By Roger (1 February 2015)
Night time works great if you want to create something with a certain mood – either somber or exciting. The world looks different, with the bright lights and deep shadows. Even things as mundane as a traffic jam can seem more interesting.
I need to do more night photography, this year. I don't do this often enough. I've probably used the same excuses as you have: I'm tired after work; it's cold; it's hot; mosquitoes; blah, blah. The bottom line is if you want to get night photos, you need to go at night. Right? Well....
There are, however, other tricks for those who like to play with post-processing. There are ways to convert photos, taken in the daylight, into photos that your viewers will think were taken at night. Here is one of the many techniques to make that happen.
Open the image you want to convert in Photoshop. I highly recommend you open a copy because we're going to bend a few pixels.
In the layer panel, make a copy of your Background layer (Cntl-J) and convert it to a Smart Object (Layer→Smart Objects→Convert to Smart Object). By converting to a Smart Object, you get the capability to make adjustments, later, if you want to tone down your effects.
Now, we need to greatly reduce the exposure and make the color temperature cooler. Select your new Smart Object layer, and add a Camera Raw Filter (Filter→Camera Raw Filter). Move the Exposure and Temperature sliders far to the left. The exact numbers don't matter because you can always come back and adjust them. Didn't I just say that? Label that layer “Blue” for easy reference.
Here is a copy of what happens:
It looks perfect, right? OK, not quite. We've got some more work to do.
Select the Background layer, and make another copy. Now, make another Smart Object. You can see your new Smart Object, but the image on your screen didn't change? Don't worry; just label the new Smart Object – I'm going to label it “Orange.” Select Orange, and add a Camera Raw Filter. This time, however, we are going to move the Temperature slider to the right, to add the warmth that our eyes perceive in the dark. I also add some clarity to this filter. I have heard suggestions, from some folks, that they add to the warmth by increasing the saturation levels in the HSL (Hue, Saturation, Luminance) tab, but I usually don't go that far. That creates this layer.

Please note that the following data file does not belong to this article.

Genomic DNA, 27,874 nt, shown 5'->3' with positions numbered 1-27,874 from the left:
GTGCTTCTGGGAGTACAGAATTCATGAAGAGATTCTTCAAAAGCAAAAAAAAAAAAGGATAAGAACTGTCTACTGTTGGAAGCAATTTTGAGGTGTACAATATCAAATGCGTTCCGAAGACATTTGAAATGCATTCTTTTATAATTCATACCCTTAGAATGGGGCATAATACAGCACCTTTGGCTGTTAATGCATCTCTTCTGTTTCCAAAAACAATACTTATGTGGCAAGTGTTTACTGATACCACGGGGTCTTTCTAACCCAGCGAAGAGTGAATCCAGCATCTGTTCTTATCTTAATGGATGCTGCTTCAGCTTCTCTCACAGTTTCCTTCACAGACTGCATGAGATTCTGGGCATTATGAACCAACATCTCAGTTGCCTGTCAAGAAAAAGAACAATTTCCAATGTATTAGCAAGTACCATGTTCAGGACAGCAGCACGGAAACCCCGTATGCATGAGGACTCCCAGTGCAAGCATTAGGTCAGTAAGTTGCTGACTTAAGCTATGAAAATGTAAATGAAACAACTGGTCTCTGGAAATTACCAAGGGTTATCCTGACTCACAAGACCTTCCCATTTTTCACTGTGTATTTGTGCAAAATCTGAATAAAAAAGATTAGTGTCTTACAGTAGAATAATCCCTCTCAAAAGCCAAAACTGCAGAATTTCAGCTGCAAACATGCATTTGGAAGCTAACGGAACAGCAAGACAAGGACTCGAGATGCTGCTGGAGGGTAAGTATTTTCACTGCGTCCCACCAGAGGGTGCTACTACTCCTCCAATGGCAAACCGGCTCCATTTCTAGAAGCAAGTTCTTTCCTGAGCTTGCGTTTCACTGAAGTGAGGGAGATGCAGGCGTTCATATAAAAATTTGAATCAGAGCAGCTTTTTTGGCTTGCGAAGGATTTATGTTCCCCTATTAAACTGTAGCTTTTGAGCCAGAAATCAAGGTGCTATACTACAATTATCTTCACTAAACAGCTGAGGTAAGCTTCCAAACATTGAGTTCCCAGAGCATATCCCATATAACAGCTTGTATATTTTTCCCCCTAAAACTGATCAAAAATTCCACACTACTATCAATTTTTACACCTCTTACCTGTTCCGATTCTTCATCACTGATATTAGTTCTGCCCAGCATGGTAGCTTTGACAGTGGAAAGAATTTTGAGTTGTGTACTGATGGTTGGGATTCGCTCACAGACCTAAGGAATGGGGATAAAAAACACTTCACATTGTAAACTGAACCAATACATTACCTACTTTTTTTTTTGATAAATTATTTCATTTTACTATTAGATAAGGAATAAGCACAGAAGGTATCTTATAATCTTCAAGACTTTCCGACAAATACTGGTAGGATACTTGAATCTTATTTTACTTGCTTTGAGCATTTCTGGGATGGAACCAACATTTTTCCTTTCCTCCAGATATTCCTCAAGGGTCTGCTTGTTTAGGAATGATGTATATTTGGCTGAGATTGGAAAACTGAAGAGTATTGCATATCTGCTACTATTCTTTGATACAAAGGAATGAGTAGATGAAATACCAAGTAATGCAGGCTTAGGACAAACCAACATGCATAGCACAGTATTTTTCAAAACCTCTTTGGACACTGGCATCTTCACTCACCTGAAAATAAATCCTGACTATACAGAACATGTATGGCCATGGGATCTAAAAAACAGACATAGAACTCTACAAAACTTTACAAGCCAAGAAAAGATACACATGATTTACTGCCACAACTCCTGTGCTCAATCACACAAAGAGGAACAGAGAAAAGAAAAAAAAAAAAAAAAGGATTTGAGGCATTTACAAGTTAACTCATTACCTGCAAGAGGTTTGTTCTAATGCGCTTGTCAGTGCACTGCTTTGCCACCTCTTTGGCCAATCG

After you accept the changes, the image will still look unchanged. Remember, you're in layers, and the Orange is underneath the Blue. Simply, move the Orange layer to the top. We are going to use this layer very selectively, so add a black layer mask, and the Orange disappears from your screen, again.
Select Orange's mask. With a very soft, white brush, sized about twice as large as the light source, and its Opacity set low (I begin with 50%), click once on the light. Voila! Now, use an even lower opacity brush (about 10%) to light the scene, highlighting the parts of the photo where those lamps would light. With your brush set to such a low opacity, you may need to click on a light source or area more than once. This allows the brush to build up and prevents you from putting the same strength in every area. Lights fade away as the distance increases, so this allows you to emulate that. There is no set solution; it is done to your taste. You get strange looking masks, like this.
I wanted to show you the mask and the many different variations you get as your white brush builds up. You can see there are very few places where it is pure white. (Remember, white reveals the layer; black conceals.) It seems complicated, but, after you've tried a couple, it is real easy to understand how this works.
Here is my first crack at this scene from Poland.
Those little alcoves on the basilica are lit at night (in the real world), by light stands near the end of the street. You can see the light stands when you zoom in. I wish I could have been there at night, but I was on my way to a wedding.
When you try this, show someone the final result first, without telling them what you have done. Ask them what they think about the photo. Listen to what they find wrong. If they, immediately, point out that it doesn't look like a real night shot, ask why not. After working on a couple of these, I think I could spot all but the best efforts, but most regular folks will just accept that it is a night photo. They'll find something else that bothers them.
I think I'll need to keep working at this. It was a fun exercise, but it doesn't look as realistic as I'd like. It, obviously, works only with scenes containing fixed points of light. I gave it a try on this lighthouse from San Diego. I don't know.... Is the beam of light too much? Maybe, I shouldn't light the middle room?